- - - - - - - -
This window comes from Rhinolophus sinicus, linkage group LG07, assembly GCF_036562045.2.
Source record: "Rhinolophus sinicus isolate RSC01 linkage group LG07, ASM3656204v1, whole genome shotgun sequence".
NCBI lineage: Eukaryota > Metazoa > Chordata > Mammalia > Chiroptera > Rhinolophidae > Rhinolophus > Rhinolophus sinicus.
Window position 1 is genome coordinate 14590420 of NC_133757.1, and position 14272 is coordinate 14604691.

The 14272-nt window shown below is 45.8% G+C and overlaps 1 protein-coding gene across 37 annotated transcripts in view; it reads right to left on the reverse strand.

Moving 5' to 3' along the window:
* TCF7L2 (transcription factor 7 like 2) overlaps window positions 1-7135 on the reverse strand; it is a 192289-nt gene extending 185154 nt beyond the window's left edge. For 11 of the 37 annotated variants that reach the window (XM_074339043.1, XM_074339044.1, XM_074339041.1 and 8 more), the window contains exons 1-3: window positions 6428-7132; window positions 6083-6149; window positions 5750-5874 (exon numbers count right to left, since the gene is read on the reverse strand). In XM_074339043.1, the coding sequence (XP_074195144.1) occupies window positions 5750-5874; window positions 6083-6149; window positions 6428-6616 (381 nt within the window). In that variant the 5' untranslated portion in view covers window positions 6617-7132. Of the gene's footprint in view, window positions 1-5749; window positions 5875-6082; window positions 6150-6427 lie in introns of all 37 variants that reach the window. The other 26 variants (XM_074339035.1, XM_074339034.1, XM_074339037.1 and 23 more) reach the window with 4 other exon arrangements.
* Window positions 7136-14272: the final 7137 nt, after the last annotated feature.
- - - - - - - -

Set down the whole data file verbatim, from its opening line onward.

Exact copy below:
This window comes from Rhinolophus sinicus, linkage group LG07, assembly GCF_036562045.2.
Source record: "Rhinolophus sinicus isolate RSC01 linkage group LG07, ASM3656204v1, whole genome shotgun sequence".
NCBI lineage: Eukaryota > Metazoa > Chordata > Mammalia > Chiroptera > Rhinolophidae > Rhinolophus > Rhinolophus sinicus.
Window position 1 is genome coordinate 14590420 of NC_133757.1, and position 14272 is coordinate 14604691.

The 14272-nt window shown below is 45.8% G+C and overlaps 1 protein-coding gene across 37 annotated transcripts in view; it reads right to left on the reverse strand.

Moving 5' to 3' along the window:
* TCF7L2 (transcription factor 7 like 2) overlaps window positions 1-7135 on the reverse strand; it is a 192289-nt gene extending 185154 nt beyond the window's left edge. For 11 of the 37 annotated variants that reach the window (XM_074339043.1, XM_074339044.1, XM_074339041.1 and 8 more), the window contains exons 1-3: window positions 6428-7132; window positions 6083-6149; window positions 5750-5874 (exon numbers count right to left, since the gene is read on the reverse strand). In XM_074339043.1, the coding sequence (XP_074195144.1) occupies window positions 5750-5874; window positions 6083-6149; window positions 6428-6616 (381 nt within the window). In that variant the 5' untranslated portion in view covers window positions 6617-7132. Of the gene's footprint in view, window positions 1-5749; window positions 5875-6082; window positions 6150-6427 lie in introns of all 37 variants that reach the window. The other 26 variants (XM_074339035.1, XM_074339034.1, XM_074339037.1 and 23 more) reach the window with 4 other exon arrangements.
* Window positions 7136-14272: the final 7137 nt, after the last annotated feature.